By Katherine Sellgren
BBC News education and family
Four non-London universities had a proportional share of non-white students
Ethnic minority groups are better represented in UK universities than in the general population, says research from a diversity in business charity.
In 2007-08, 16% of students from the UK studying for degrees were from a black, Asian or ethnic minority background.
This compared to 14.2% of the 18-24-year-old age group as a whole.
The Race for Opportunity report found ethnic minority students made up 14.1% of the total of students at 20 leading Russell Group universities.
The report found that London universities, including the London School of Economics (LSE), King's College London, Imperial College and University College London, were the best-performing Russell Group universities for the recruitment of ethnic minority students.
Fewer at Oxbridge
Outside London, only the universities of Birmingham, Manchester, Nottingham and Warwick were attracting a representative proportion of the UK ethnic minority population, the study found.
Just over one in 10 students at Oxford and Cambridge universities (11.1% and 10.5% respectively) were from an ethnic minority background, the research found.
Only Chinese and mixed ethnicity students were better represented at Oxbridge than average, whereas those from all other ethnic minority groups were under-represented.
But Cambridge disputes the accuracy of the research findings.
The research found British Indians were the largest ethnic minority group in UK universities in 2007-08 at 3.3%. This compares to 2.7% of the total population of 18-24-year-olds.
They were followed by black or black British Africans (3.2%) who have almost tripled their university presence in the last 12 years, the report said.
British Bangladeshi and British Pakistani students continue to be the most under-represented groups within UK universities.
But the study also found ethnic minority graduates did not find employment as easily as their white counterparts.
Just 56.3% of black Asian and ethnic minority graduates in 2007-08 found work within a year, compared with 66% of white students.
These figures back up research from the National Skills Forum (NSF) which found ethnic minorities were being excluded from the labour market.
The NSF says 32% of Pakistani and 44% of Bangladeshi adults in the UK have no qualifications at all and only 16% of black Caribbean young men go to university.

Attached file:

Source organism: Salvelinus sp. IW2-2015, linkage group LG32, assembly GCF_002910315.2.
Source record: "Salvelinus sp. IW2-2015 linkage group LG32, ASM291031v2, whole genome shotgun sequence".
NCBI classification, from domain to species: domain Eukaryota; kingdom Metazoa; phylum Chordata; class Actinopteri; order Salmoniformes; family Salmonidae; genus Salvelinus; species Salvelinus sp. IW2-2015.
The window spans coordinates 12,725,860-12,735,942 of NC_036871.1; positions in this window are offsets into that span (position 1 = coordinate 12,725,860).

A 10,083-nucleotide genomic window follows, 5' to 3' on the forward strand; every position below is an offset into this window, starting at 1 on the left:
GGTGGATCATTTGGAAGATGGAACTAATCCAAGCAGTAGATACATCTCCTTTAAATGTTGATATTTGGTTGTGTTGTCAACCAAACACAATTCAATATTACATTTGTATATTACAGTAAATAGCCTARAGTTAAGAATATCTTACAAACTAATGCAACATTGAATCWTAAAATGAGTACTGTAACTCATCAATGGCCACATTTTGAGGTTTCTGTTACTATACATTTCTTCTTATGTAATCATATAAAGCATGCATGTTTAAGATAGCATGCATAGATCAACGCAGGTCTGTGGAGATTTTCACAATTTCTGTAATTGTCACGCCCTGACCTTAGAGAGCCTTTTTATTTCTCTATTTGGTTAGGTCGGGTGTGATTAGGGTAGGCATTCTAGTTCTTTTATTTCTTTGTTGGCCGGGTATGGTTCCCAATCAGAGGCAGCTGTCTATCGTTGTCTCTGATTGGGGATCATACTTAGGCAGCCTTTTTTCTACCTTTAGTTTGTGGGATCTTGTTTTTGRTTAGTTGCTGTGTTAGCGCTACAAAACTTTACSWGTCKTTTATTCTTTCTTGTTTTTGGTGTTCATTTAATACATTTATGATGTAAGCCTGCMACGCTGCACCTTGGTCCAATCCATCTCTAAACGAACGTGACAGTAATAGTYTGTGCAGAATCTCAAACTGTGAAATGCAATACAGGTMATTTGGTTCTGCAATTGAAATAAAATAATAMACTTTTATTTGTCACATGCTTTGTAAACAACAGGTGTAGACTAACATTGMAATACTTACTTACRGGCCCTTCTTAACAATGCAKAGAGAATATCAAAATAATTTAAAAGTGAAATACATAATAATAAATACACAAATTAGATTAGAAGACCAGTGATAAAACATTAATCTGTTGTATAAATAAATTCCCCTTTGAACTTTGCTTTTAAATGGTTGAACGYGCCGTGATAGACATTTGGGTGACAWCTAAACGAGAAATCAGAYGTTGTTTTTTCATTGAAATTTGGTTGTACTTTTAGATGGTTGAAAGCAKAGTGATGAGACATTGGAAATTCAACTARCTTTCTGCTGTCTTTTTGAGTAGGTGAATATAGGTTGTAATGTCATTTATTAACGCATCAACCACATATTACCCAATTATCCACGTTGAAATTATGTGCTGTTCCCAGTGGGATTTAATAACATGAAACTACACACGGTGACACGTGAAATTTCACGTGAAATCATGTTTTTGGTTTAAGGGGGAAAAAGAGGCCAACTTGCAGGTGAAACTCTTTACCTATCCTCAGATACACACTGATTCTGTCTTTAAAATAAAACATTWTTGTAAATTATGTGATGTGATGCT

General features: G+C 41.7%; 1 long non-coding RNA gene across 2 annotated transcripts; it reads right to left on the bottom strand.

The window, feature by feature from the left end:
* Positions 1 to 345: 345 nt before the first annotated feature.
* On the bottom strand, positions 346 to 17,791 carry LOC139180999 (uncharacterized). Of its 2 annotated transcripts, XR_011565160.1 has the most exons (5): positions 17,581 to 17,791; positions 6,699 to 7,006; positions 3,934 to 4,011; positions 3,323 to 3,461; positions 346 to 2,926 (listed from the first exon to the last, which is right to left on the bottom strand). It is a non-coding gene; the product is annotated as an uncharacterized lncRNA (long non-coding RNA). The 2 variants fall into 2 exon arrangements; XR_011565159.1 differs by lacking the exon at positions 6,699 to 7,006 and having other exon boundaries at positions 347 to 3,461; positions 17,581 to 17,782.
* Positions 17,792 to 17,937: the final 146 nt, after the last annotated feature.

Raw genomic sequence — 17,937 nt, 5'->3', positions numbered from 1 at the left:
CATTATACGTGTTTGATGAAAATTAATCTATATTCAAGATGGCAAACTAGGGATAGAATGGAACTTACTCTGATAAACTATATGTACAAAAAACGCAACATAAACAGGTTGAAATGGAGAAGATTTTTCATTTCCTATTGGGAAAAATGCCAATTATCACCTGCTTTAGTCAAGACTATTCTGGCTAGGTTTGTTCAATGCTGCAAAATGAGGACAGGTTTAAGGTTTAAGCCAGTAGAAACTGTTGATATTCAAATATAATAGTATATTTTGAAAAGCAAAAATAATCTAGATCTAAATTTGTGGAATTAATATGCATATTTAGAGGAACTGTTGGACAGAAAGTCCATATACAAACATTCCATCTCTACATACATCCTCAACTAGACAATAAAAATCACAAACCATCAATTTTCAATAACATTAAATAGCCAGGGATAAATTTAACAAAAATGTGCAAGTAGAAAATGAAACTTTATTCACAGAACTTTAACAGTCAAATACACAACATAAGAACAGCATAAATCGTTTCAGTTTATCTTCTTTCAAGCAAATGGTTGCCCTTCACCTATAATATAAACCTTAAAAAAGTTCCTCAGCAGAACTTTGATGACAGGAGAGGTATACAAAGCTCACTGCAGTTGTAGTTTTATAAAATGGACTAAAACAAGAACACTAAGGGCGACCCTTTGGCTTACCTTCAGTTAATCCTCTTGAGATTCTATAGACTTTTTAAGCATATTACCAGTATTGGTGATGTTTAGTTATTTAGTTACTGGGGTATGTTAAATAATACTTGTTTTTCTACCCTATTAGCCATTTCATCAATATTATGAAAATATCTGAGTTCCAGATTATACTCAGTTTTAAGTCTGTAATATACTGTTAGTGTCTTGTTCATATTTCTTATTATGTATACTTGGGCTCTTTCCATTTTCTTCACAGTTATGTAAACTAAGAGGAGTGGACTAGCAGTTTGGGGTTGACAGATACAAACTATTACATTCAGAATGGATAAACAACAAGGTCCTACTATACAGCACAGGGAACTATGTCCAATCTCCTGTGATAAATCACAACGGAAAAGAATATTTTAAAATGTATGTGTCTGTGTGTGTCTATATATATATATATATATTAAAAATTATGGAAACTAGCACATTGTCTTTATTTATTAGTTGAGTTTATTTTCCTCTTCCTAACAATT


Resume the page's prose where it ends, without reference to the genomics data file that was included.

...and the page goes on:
The NSF says more must be done to address low aspirations among ethnic minority learners.
The Race for Opportunity report findings are based on analysis of the Office of National Statistics' Labour Force Survey and the Higher Education Statistics Agency's Student Record.
The report said monitoring and reporting on ethnic minority representation should be carried out by all universities.
And university vice-chancellors should take on responsibility for improving ethnic minority representation, where it is below the national average.
It calls for ethnic minority school pupils to be better informed of the importance of choosing the right university, with high-performers being identified at the age of 14 and "cultivated both academically and otherwise".
The study also calls for an alumni fund to give financial support to help ethnic minority students at Russell Group universities.
Sandra Kerr, national campaign director at Race for Opportunity, said: "The headline in this report is encouraging: ethnic minorities are better represented in higher education than their share of the general population.
"But as precious as higher education of all types is, only if more school leavers from ethnic minority backgrounds study at Oxford, Cambridge and other high achieving universities are we likely to see British ethnic minorities progress into senior management and key leadership positions."
The Race for Opportunity campaign is part of the Business in the Community group.
It was founded in 1995 and aims to raise awareness of the barriers preventing ethnic minority communities from making progress in the workplace.
Cambridge disputed the report's findings saying the latest available figures (for the academic year 2008-09) showed 15% of students declared themselves as non-white.
A spokesman added Ucas data suggested that black and minority ethnic students account for less than 13.3% of students achieving three A grades at A-Level - lower than the proportion admitted by Cambridge during 2008-09.